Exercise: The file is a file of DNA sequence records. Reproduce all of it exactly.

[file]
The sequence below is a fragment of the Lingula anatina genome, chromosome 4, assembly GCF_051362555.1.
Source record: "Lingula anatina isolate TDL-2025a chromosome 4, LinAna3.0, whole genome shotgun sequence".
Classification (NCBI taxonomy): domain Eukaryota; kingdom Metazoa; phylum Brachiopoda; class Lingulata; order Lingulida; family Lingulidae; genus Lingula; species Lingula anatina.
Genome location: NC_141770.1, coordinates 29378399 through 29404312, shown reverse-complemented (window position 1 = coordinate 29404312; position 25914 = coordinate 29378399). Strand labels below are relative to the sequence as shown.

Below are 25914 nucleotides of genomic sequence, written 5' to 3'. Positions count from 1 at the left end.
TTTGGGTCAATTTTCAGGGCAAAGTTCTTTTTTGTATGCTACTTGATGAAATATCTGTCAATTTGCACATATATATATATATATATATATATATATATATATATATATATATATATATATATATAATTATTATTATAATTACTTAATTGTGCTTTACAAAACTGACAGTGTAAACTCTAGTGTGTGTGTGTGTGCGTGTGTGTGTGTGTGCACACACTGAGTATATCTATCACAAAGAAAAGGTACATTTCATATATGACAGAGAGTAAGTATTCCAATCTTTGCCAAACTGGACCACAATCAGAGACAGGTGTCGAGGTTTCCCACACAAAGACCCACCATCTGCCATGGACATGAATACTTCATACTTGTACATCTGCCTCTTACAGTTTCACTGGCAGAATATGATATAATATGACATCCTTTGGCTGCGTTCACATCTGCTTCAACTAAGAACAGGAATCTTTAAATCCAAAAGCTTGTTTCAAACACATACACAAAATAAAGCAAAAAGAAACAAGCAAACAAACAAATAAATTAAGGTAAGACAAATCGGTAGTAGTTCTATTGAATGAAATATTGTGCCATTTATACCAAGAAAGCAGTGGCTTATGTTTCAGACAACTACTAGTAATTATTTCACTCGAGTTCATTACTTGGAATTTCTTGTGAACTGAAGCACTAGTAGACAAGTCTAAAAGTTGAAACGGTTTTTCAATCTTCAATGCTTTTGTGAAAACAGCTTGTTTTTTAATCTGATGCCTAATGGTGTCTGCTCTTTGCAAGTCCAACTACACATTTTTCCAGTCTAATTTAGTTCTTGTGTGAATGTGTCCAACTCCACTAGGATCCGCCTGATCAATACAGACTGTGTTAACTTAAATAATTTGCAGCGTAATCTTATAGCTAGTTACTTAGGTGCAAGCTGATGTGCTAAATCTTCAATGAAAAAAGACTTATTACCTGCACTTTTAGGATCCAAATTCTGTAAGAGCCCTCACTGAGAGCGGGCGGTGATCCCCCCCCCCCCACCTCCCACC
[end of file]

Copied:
The sequence below is a fragment of the Lingula anatina genome, chromosome 4, assembly GCF_051362555.1.
Source record: "Lingula anatina isolate TDL-2025a chromosome 4, LinAna3.0, whole genome shotgun sequence".
Classification (NCBI taxonomy): domain Eukaryota; kingdom Metazoa; phylum Brachiopoda; class Lingulata; order Lingulida; family Lingulidae; genus Lingula; species Lingula anatina.
Genome location: NC_141770.1, coordinates 29378399 through 29404312, shown reverse-complemented (window position 1 = coordinate 29404312; position 25914 = coordinate 29378399). Strand labels below are relative to the sequence as shown.

Below are 25914 nucleotides of genomic sequence, written 5' to 3'. Positions count from 1 at the left end.
TTTGGGTCAATTTTCAGGGCAAAGTTCTTTTTTGTATGCTACTTGATGAAATATCTGTCAATTTGCACATATATATATATATATATATATATATATATATATATATATATATATATATATATATAATTATTATTATAATTACTTAATTGTGCTTTACAAAACTGACAGTGTAAACTCTAGTGTGTGTGTGTGTGCGTGTGTGTGTGTGTGCACACACTGAGTATATCTATCACAAAGAAAAGGTACATTTCATATATGACAGAGAGTAAGTATTCCAATCTTTGCCAAACTGGACCACAATCAGAGACAGGTGTCGAGGTTTCCCACACAAAGACCCACCATCTGCCATGGACATGAATACTTCATACTTGTACATCTGCCTCTTACAGTTTCACTGGCAGAATATGATATAATATGACATCCTTTGGCTGCGTTCACATCTGCTTCAACTAAGAACAGGAATCTTTAAATCCAAAAGCTTGTTTCAAACACATACACAAAATAAAGCAAAAAGAAACAAGCAAACAAACAAATAAATTAAGGTAAGACAAATCGGTAGTAGTTCTATTGAATGAAATATTGTGCCATTTATACCAAGAAAGCAGTGGCTTATGTTTCAGACAACTACTAGTAATTATTTCACTCGAGTTCATTACTTGGAATTTCTTGTGAACTGAAGCACTAGTAGACAAGTCTAAAAGTTGAAACGGTTTTTCAATCTTCAATGCTTTTGTGAAAACAGCTTGTTTTTTAATCTGATGCCTAATGGTGTCTGCTCTTTGCAAGTCCAACTACACATTTTTCCAGTCTAATTTAGTTCTTGTGTGAATGTGTCCAACTCCACTAGGATCCGCCTGATCAATACAGACTGTGTTAACTTAAATAATTTGCAGCGTAATCTTATAGCTAGTTACTTAGGTGCAAGCTGATGTGCTAAATCTTCAATGAAAAAAGACTTATTACCTGCACTTTTAGGATCCAAATTCTGTAAGAGCCCTCACTGAGAGCGGGCGGTGATCCCCCCCCCCCCACCTCCCACC